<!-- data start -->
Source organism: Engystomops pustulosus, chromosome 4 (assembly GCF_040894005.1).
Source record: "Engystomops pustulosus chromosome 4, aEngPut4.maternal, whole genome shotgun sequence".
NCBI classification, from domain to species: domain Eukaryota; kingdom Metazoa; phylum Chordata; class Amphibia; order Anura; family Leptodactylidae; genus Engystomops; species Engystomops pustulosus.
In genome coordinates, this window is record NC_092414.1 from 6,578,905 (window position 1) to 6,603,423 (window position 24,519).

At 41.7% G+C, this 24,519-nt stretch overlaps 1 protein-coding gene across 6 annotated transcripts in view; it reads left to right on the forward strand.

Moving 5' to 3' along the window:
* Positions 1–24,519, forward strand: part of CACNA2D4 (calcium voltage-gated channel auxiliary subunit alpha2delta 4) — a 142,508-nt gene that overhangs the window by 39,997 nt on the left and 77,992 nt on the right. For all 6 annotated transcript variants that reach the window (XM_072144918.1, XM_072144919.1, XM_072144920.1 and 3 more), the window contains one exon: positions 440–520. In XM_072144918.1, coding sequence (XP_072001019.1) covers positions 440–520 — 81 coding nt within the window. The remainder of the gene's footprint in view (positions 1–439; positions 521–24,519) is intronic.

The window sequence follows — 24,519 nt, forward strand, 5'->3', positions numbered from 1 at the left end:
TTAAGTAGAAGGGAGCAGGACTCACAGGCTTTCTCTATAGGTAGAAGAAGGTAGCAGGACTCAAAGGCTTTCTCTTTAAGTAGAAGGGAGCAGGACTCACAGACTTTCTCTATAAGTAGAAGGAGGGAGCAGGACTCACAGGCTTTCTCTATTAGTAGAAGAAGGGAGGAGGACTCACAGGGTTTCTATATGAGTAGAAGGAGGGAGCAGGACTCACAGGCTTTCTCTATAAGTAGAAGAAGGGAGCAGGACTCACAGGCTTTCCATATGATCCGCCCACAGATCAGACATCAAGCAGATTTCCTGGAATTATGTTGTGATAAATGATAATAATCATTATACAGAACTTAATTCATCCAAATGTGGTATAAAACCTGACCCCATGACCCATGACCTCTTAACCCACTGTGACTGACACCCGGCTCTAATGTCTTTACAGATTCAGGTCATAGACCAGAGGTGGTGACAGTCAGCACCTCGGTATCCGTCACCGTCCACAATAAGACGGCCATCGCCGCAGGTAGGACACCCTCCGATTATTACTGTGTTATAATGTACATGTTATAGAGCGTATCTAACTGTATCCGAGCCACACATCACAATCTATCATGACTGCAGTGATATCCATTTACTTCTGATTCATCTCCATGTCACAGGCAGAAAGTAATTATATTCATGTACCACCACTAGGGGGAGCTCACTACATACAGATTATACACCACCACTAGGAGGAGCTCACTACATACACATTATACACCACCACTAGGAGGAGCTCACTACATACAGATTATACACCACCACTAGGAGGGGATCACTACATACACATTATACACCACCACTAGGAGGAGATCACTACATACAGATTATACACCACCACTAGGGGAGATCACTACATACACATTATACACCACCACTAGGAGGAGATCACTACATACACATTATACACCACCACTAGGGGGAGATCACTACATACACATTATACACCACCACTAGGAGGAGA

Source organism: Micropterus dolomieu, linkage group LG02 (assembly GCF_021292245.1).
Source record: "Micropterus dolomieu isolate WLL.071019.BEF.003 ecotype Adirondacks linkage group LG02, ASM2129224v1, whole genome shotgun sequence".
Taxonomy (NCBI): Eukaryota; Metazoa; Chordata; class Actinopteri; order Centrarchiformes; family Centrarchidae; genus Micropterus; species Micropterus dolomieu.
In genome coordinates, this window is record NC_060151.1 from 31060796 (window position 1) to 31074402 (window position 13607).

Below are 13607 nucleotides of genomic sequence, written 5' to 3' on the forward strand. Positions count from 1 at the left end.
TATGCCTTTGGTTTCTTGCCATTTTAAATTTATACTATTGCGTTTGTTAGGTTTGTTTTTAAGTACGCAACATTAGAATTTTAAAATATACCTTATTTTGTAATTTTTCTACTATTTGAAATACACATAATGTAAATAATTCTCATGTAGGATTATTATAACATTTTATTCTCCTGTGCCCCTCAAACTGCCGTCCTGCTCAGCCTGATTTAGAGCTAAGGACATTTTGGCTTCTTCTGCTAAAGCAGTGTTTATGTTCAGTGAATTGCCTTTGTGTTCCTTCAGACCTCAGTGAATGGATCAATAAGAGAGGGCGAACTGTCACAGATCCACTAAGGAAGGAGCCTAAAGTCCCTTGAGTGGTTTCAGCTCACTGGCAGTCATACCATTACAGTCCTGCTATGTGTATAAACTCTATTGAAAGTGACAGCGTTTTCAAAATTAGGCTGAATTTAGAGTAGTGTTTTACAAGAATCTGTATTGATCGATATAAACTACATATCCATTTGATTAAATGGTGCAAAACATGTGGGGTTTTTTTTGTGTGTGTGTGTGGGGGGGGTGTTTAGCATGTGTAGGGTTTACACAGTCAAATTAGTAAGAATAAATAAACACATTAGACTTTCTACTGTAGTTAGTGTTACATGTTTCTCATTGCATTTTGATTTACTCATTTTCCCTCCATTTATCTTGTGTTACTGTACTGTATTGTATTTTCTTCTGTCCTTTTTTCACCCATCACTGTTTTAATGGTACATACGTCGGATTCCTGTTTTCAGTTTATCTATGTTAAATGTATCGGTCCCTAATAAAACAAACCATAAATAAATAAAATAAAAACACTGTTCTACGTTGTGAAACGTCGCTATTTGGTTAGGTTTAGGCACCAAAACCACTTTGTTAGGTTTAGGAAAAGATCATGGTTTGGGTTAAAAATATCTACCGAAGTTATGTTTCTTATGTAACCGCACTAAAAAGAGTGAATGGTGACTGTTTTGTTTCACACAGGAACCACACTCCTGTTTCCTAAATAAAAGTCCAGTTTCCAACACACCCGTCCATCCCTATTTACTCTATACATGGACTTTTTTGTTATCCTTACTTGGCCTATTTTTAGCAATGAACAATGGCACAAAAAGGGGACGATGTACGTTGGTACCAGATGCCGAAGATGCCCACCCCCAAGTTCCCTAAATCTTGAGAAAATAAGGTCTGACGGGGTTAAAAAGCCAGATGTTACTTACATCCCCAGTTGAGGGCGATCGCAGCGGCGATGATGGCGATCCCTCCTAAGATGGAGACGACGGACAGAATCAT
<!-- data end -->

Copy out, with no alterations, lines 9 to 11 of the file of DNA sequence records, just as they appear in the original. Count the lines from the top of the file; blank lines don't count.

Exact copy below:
TTAAGTAGAAGGGAGCAGGACTCACAGGCTTTCTCTATAGGTAGAAGAAGGTAGCAGGACTCAAAGGCTTTCTCTTTAAGTAGAAGGGAGCAGGACTCACAGACTTTCTCTATAAGTAGAAGGAGGGAGCAGGACTCACAGGCTTTCTCTATTAGTAGAAGAAGGGAGGAGGACTCACAGGGTTTCTATATGAGTAGAAGGAGGGAGCAGGACTCACAGGCTTTCTCTATAAGTAGAAGAAGGGAGCAGGACTCACAGGCTTTCCATATGATCCGCCCACAGATCAGACATCAAGCAGATTTCCTGGAATTATGTTGTGATAAATGATAATAATCATTATACAGAACTTAATTCATCCAAATGTGGTATAAAACCTGACCCCATGACCCATGACCTCTTAACCCACTGTGACTGACACCCGGCTCTAATGTCTTTACAGATTCAGGTCATAGACCAGAGGTGGTGACAGTCAGCACCTCGGTATCCGTCACCGTCCACAATAAGACGGCCATCGCCGCAGGTAGGACACCCTCCGATTATTACTGTGTTATAATGTACATGTTATAGAGCGTATCTAACTGTATCCGAGCCACACATCACAATCTATCATGACTGCAGTGATATCCATTTACTTCTGATTCATCTCCATGTCACAGGCAGAAAGTAATTATATTCATGTACCACCACTAGGGGGAGCTCACTACATACAGATTATACACCACCACTAGGAGGAGCTCACTACATACACATTATACACCACCACTAGGAGGAGCTCACTACATACAGATTATACACCACCACTAGGAGGGGATCACTACATACACATTATACACCACCACTAGGAGGAGATCACTACATACAGATTATACACCACCACTAGGGGAGATCACTACATACACATTATACACCACCACTAGGAGGAGATCACTACATACACATTATACACCACCACTAGGGGGAGATCACTACATACACATTATACACCACCACTAGGAGGAGA

Source organism: Micropterus dolomieu, linkage group LG02 (assembly GCF_021292245.1).
Source record: "Micropterus dolomieu isolate WLL.071019.BEF.003 ecotype Adirondacks linkage group LG02, ASM2129224v1, whole genome shotgun sequence".